I talked to a guy once who went ice diving. YIKES! Not only is it cold, you have to deal with getting lost under the ice. Not my idea of fun.

I'm ready for warm waters.

Saturday, January 17, 2009

It's Time to Finish the Story

Way back in the early days of this blog I started to tell the story of getting my Open Water certification. I never finished the story. So, here is the rest of it (or the more memorable parts). Finally. (here is a link to the first part of the cert. - here)

The second day (after I had spent all night warming up) started out ok. One of the final dives in that frigid water was to practice our CESA (controlled emergency swimming ascent), which is actually called something else by SSI.

The bottom of the mine is silt covered. Over rocks. CESA's take a long time. The instructor had to do each student individually, and sometimes more than once to get it right. To keep myself occupied, I began sifting through the rocks on the floor, looking for interesting things. (At this point I should mention that I am a true rock hound and this was quite enjoyable for me.)

As students went up and down, they began to really stir up the silt and the visibility went down to about 1'. Realize I didn't know this at the time. I didn't understand about silt getting stirred up. It was only my 4th time in the water.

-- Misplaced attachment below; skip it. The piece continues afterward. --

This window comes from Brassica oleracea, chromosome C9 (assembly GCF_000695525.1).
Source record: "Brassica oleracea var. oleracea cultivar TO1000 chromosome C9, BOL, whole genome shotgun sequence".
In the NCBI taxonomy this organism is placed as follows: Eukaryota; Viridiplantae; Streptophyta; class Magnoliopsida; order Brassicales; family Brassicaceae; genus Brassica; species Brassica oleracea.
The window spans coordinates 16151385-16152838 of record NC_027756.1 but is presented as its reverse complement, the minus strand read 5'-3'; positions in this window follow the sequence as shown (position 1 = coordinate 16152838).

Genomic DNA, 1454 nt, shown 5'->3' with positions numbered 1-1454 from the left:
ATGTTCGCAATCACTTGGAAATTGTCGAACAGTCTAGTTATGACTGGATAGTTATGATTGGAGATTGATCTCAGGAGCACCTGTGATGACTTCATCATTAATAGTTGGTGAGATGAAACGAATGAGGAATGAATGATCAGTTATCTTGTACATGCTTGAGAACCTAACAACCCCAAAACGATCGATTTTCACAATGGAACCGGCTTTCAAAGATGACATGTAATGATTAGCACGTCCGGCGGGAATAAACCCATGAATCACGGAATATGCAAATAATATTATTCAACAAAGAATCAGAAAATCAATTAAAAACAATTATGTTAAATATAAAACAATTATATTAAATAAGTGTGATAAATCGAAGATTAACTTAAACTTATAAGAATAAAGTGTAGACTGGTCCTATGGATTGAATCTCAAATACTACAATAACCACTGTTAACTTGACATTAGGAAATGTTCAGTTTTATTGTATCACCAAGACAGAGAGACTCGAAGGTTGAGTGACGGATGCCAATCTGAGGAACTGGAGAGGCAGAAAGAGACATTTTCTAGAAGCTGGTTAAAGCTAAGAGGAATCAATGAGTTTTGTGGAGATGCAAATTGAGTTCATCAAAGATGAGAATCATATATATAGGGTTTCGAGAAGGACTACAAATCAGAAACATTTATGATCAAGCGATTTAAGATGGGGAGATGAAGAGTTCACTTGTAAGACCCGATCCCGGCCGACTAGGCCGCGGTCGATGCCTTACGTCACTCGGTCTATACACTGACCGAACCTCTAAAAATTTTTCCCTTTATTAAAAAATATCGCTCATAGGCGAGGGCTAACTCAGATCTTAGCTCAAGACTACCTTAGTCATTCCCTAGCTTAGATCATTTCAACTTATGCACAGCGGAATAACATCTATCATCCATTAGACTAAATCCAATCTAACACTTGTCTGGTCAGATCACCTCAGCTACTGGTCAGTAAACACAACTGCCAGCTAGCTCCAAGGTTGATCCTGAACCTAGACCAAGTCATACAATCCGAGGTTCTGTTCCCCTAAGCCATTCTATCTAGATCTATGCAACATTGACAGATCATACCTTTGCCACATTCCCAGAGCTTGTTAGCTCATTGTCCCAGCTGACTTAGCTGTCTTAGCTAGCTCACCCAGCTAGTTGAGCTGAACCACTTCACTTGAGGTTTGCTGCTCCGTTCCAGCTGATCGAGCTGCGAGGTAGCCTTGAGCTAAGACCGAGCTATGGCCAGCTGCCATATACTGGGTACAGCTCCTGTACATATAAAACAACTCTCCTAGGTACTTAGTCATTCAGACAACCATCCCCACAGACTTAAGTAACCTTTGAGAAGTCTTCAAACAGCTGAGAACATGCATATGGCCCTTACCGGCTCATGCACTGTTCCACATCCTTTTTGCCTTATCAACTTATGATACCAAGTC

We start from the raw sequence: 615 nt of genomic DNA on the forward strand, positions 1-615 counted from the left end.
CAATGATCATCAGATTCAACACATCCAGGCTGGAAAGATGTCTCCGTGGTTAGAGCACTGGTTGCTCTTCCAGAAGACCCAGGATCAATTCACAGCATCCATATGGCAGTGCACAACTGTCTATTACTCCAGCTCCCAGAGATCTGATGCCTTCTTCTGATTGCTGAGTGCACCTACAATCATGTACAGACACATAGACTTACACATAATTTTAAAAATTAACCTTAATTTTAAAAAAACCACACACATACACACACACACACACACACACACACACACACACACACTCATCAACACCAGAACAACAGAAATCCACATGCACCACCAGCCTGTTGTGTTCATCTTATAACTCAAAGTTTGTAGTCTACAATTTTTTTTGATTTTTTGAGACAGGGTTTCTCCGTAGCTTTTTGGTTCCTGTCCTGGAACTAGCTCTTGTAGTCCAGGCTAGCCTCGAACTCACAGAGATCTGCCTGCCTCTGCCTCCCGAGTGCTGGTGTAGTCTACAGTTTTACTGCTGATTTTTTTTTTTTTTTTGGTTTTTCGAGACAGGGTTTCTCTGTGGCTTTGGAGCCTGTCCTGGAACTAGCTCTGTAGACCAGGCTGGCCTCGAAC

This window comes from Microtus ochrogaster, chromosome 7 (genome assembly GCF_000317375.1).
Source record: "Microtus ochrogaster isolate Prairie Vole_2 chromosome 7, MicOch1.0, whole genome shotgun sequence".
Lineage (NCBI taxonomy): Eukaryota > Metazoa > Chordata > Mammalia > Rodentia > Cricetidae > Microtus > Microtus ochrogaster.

I'm very patient. I was enjoying the rocks.

The next thing I know, I look up and can't see anyone. Anywhere. I figure I am pretty much alone. Then I noticed how cloudy and murky the water is. I can't see a thing.

Honestly, my very first thought was, "Oh my god. We had an earthquake. I am going to be trapped in this huge rock mine AND UNDERWATER!" But, I didn't panic. I checked my air. I stayed where I was.

The instructor found me. It was my turn to practice. Guess there wasn't an earthquake.